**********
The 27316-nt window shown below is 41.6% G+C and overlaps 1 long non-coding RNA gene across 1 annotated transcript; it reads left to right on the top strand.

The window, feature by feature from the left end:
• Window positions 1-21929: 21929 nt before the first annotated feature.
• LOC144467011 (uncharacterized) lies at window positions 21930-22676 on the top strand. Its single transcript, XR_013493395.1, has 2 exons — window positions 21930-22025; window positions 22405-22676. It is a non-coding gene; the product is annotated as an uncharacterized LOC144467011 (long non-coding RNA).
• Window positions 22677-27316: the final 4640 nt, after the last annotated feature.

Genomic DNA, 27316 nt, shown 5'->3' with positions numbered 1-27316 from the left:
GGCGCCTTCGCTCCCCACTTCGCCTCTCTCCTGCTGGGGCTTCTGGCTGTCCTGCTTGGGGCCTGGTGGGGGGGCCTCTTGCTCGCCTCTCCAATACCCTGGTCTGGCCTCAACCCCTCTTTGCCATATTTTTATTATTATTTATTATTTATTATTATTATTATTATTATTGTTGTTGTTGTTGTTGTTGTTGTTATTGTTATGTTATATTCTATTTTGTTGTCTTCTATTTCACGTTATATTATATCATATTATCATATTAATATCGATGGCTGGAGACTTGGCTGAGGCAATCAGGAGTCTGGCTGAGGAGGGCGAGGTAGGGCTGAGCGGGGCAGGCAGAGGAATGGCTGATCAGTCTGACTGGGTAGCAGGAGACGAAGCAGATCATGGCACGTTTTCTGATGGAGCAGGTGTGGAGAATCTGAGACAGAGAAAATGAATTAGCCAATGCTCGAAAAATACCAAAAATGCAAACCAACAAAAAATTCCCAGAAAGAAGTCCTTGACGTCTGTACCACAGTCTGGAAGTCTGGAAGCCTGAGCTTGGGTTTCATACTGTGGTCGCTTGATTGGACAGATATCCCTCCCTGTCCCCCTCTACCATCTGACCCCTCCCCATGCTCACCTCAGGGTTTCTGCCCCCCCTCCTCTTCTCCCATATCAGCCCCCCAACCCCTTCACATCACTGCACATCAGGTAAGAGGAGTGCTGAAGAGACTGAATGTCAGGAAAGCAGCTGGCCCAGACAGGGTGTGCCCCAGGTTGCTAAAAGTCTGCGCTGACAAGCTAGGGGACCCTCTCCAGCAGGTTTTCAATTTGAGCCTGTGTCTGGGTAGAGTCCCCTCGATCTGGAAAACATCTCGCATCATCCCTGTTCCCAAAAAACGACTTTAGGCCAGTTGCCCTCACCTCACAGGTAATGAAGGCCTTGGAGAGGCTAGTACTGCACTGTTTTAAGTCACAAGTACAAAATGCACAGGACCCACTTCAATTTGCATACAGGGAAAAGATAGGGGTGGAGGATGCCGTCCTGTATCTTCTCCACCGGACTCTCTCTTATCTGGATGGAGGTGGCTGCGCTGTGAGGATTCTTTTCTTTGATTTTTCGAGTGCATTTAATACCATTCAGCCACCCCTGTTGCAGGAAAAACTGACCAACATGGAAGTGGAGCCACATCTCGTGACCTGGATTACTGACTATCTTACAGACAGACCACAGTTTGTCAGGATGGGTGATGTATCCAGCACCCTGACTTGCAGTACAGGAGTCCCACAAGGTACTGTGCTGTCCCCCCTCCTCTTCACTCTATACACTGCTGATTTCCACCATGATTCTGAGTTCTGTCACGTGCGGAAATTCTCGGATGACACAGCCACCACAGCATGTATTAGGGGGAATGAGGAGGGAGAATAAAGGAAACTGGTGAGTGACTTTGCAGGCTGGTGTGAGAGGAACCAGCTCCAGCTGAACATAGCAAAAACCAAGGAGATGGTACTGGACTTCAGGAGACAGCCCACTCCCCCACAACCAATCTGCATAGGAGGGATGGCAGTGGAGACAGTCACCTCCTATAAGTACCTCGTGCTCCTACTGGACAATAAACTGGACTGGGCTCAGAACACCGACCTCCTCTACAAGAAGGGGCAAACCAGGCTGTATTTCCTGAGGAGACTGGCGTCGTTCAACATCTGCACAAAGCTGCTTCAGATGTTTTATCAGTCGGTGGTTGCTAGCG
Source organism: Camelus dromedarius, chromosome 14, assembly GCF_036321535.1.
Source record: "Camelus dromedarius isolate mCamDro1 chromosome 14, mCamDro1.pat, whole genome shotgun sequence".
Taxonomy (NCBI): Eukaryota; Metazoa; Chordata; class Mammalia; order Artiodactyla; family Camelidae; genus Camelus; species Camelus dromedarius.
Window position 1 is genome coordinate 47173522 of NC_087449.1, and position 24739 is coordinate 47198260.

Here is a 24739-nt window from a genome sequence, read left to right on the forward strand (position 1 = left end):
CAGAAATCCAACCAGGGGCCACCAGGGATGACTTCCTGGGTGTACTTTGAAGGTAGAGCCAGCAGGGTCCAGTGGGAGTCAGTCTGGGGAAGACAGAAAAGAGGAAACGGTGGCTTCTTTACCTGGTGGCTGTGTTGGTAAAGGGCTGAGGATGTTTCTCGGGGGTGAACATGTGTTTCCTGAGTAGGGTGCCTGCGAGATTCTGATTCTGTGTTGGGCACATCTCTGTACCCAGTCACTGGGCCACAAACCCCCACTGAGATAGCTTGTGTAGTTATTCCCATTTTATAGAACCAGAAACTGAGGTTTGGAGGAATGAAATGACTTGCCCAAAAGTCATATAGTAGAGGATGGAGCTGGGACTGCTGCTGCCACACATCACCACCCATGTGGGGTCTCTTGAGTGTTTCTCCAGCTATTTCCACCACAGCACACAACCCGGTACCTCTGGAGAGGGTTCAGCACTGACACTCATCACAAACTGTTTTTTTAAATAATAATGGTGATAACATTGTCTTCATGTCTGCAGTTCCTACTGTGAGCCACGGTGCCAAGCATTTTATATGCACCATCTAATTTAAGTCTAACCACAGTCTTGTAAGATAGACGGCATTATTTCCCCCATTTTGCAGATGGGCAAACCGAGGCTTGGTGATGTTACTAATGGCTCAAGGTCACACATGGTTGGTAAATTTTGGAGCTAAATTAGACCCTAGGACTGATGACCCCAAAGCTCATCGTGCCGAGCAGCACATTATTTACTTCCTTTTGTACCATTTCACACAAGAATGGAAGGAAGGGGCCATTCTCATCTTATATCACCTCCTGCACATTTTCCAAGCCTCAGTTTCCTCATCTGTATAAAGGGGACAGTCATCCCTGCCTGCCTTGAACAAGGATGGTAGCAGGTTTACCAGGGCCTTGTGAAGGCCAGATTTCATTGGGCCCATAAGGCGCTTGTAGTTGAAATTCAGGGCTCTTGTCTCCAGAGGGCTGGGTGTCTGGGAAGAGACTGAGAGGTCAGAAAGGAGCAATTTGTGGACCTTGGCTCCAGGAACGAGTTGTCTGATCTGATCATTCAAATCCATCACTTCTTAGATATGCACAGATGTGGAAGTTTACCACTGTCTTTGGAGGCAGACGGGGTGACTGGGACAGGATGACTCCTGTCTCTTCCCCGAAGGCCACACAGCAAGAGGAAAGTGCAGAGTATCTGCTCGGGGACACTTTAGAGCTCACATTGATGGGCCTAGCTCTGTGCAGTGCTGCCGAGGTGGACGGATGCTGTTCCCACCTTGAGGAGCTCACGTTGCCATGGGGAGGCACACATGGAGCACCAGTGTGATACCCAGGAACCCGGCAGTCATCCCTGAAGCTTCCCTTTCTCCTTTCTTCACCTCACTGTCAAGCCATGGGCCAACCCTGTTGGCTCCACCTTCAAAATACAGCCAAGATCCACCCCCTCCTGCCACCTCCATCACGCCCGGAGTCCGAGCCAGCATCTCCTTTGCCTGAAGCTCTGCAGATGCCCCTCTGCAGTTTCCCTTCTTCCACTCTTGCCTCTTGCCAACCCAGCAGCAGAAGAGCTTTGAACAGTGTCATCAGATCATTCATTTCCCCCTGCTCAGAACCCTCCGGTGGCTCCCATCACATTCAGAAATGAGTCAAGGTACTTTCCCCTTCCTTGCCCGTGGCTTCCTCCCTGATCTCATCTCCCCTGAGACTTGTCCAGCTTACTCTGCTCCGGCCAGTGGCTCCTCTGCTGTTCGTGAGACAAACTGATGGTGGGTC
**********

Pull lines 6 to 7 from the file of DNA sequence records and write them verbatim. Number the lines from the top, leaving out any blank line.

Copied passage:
Genomic DNA, 27316 nt, shown 5'->3' with positions numbered 1-27316 from the left:
GGCGCCTTCGCTCCCCACTTCGCCTCTCTCCTGCTGGGGCTTCTGGCTGTCCTGCTTGGGGCCTGGTGGGGGGGCCTCTTGCTCGCCTCTCCAATACCCTGGTCTGGCCTCAACCCCTCTTTGCCATATTTTTATTATTATTTATTATTTATTATTATTATTATTATTATTGTTGTTGTTGTTGTTGTTGTTGTTATTGTTATGTTATATTCTATTTTGTTGTCTTCTATTTCACGTTATATTATATCATATTATCATATTAATATCGATGGCTGGAGACTTGGCTGAGGCAATCAGGAGTCTGGCTGAGGAGGGCGAGGTAGGGCTGAGCGGGGCAGGCAGAGGAATGGCTGATCAGTCTGACTGGGTAGCAGGAGACGAAGCAGATCATGGCACGTTTTCTGATGGAGCAGGTGTGGAGAATCTGAGACAGAGAAAATGAATTAGCCAATGCTCGAAAAATACCAAAAATGCAAACCAACAAAAAATTCCCAGAAAGAAGTCCTTGACGTCTGTACCACAGTCTGGAAGTCTGGAAGCCTGAGCTTGGGTTTCATACTGTGGTCGCTTGATTGGACAGATATCCCTCCCTGTCCCCCTCTACCATCTGACCCCTCCCCATGCTCACCTCAGGGTTTCTGCCCCCCCTCCTCTTCTCCCATATCAGCCCCCCAACCCCTTCACATCACTGCACATCAGGTAAGAGGAGTGCTGAAGAGACTGAATGTCAGGAAAGCAGCTGGCCCAGACAGGGTGTGCCCCAGGTTGCTAAAAGTCTGCGCTGACAAGCTAGGGGACCCTCTCCAGCAGGTTTTCAATTTGAGCCTGTGTCTGGGTAGAGTCCCCTCGATCTGGAAAACATCTCGCATCATCCCTGTTCCCAAAAAACGACTTTAGGCCAGTTGCCCTCACCTCACAGGTAATGAAGGCCTTGGAGAGGCTAGTACTGCACTGTTTTAAGTCACAAGTACAAAATGCACAGGACCCACTTCAATTTGCATACAGGGAAAAGATAGGGGTGGAGGATGCCGTCCTGTATCTTCTCCACCGGACTCTCTCTTATCTGGATGGAGGTGGCTGCGCTGTGAGGATTCTTTTCTTTGATTTTTCGAGTGCATTTAATACCATTCAGCCACCCCTGTTGCAGGAAAAACTGACCAACATGGAAGTGGAGCCACATCTCGTGACCTGGATTACTGACTATCTTACAGACAGACCACAGTTTGTCAGGATGGGTGATGTATCCAGCACCCTGACTTGCAGTACAGGAGTCCCACAAGGTACTGTGCTGTCCCCCCTCCTCTTCACTCTATACACTGCTGATTTCCACCATGATTCTGAGTTCTGTCACGTGCGGAAATTCTCGGATGACACAGCCACCACAGCATGTATTAGGGGGAATGAGGAGGGAGAATAAAGGAAACTGGTGAGTGACTTTGCAGGCTGGTGTGAGAGGAACCAGCTCCAGCTGAACATAGCAAAAACCAAGGAGATGGTACTGGACTTCAGGAGACAGCCCACTCCCCCACAACCAATCTGCATAGGAGGGATGGCAGTGGAGACAGTCACCTCCTATAAGTACCTCGTGCTCCTACTGGACAATAAACTGGACTGGGCTCAGAACACCGACCTCCTCTACAAGAAGGGGCAAACCAGGCTGTATTTCCTGAGGAGACTGGCGTCGTTCAACATCTGCACAAAGCTGCTTCAGATGTTTTATCAGTCGGTGGTTGCTAGCG